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Re: [IPk] Balance article

Diana Maynard wrote:
> Hi folks
> Did you all see the article on pumping in Balance (finally!)?
> Love the pic, Eleanor!

Di! Thanks for spotting that. No, I haven't seen it yet. It was several
months ago I gave the interview.

Steve - Could you extract the text and post it on your site?

Do they quote Dr John Pickup saying that pumps are too complicated to
use? That was in the first draft I saw. And that most people really only
need one basal rate? That is the biggest load of drivel I have ever
heard... even by doctor standards. Hands up here who is well controlled
and uses just one basal rate? The IP survey shows most people use 3...

> Actually I wasn't too impressed by the article - the only thing
> pro-pump about it was the testimonies of Eleanor and John N. the rest
> of it seemed to gice the impression of "a few people who can't control
> their diabetes do better on pumps, but it's all far too complicated
> and unnecessary for most people to handle, and it costs far too much
> to make it worthwhile."

It is so depressing. It's like bashing your head against a brick wall.
All we can do it seems is give testimonies and keep talking.

Last week a had a long chat with Edwin Gale, who is the diabetes boss
for the Bristol area. He has ultimate responsiblilty for organising the
diabetes care for about 17000 people with diabetes. He knows me quite
well, and I spent about an hour and a half in his office chewing over
various matters - not just pumps. He knows how the pump has improved my
quality of life. He knows my diabetes wasn't previously out of control,
but that I just wanted better. Yet he refuses point blank to endorse
pump therapy for general use. There is simply no research proving
benefit for the general population he says. We can argue the finer
points of what research does or doesn't prove what - but at the end of
the day, are we all here freakish weirdos who for some bizarre reason
find we can get far superior control on pumps than on injections? And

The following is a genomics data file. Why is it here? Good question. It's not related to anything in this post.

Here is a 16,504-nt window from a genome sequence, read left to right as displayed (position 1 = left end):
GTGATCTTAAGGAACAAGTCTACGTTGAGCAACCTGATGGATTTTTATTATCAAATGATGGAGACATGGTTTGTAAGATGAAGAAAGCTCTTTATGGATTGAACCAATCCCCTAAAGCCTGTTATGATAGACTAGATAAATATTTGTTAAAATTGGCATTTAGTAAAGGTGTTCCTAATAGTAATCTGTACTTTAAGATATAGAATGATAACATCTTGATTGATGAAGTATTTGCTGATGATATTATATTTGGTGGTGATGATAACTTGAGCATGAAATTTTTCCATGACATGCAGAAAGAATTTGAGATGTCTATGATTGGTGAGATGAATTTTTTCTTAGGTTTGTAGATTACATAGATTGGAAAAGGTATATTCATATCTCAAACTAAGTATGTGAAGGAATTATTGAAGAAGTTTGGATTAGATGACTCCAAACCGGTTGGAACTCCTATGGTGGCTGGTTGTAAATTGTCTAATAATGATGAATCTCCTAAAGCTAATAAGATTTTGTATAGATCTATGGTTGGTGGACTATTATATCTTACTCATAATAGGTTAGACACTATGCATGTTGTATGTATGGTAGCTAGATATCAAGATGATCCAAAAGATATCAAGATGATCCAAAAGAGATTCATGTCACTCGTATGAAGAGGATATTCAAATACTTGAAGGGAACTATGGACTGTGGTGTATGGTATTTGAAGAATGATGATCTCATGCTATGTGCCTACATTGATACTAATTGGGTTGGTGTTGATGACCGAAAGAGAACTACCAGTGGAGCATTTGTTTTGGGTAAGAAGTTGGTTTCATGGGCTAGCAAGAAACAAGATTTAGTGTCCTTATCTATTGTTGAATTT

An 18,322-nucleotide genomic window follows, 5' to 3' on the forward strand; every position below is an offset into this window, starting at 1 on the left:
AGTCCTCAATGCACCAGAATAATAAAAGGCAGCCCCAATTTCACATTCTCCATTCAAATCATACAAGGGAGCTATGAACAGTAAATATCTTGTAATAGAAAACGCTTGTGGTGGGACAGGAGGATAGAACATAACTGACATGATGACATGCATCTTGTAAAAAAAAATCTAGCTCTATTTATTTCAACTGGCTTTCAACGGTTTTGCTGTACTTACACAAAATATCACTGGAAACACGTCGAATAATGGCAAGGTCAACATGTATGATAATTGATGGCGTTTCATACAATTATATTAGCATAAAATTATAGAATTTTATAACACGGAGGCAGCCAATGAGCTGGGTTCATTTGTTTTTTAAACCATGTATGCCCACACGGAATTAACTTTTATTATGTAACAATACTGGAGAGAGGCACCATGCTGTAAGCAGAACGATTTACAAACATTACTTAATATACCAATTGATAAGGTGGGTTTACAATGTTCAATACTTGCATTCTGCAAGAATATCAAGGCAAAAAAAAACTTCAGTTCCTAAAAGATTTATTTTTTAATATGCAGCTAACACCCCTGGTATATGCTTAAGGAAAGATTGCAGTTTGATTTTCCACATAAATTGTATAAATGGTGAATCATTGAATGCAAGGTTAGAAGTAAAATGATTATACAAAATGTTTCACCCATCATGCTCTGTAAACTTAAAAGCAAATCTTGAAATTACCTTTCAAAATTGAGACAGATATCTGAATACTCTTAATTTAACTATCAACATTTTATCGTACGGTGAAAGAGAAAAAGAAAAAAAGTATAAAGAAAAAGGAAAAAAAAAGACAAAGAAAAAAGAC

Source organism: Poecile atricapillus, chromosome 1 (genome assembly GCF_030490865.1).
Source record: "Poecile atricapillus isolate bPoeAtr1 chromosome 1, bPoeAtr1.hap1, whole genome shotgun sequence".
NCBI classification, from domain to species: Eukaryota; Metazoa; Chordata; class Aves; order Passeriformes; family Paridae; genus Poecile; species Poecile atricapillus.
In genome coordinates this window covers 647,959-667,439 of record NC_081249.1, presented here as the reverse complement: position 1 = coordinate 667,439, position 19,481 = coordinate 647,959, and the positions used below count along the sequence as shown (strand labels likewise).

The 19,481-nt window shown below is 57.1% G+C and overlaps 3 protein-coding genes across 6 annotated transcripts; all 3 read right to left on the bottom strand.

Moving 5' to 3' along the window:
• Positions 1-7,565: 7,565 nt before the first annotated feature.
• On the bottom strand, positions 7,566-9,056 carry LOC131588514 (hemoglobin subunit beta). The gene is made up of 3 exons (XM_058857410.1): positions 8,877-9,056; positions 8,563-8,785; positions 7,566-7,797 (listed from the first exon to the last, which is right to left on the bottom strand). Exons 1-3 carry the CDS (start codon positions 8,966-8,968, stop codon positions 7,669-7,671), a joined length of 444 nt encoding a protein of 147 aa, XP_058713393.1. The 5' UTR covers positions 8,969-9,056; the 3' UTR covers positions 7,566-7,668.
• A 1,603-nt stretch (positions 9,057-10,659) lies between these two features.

the other 99.999% of the diabetic population can't? I think not somehow.

Given a million pounds more, he would spend it on more drop-in centres,
more community out-reach, better healthy living advice. The unglamorous
things like that. That, he feels, will buy far more "units of health" in
the long run than splashing out cash on expensive fancy gadgets like
pumps, no matter how "wonderful" I may find them to be.

How can you argue with socially just logic like that? It's very hard.
And it cuts to the heart of a state-run health system. Private money?
Edwin gets very animated at the suggestion that the rich should have
access to better healthcare than the poor. But ultimately I think he
will be disappointed. We are already voting with our feet. Those in
Britain who get your supplies paid for - lucky you. Those that don't,
well, presumably you have all made savings elsewhere in order to find
the cash.

My aim is that everyone - and every doctor - should know that pumping is
a viable, even optimal, alternative, and that specialised pump centres
should be accessible all over Britain. If funding for pumps and supplies
is unavailable, then find your own cash, either from your own pocket or
from healthcare charities. But the current ignorance among healthcare
professionals I find deeply offensive.

Michael - how do these sort of problems look from a Californian

If anyone is confused by my situation, I moved from Britain to Germany
last year. German healthcare is funded by compulsory private healthcare
insurance. And all insurers must fund pump therapy if a doctor
recommends it. And as a result, over 12% of people on insulin use pumps

If anyone can shed some light on this intractable problem, and plan a
socially just way forward, I would very grateful and will sleep more

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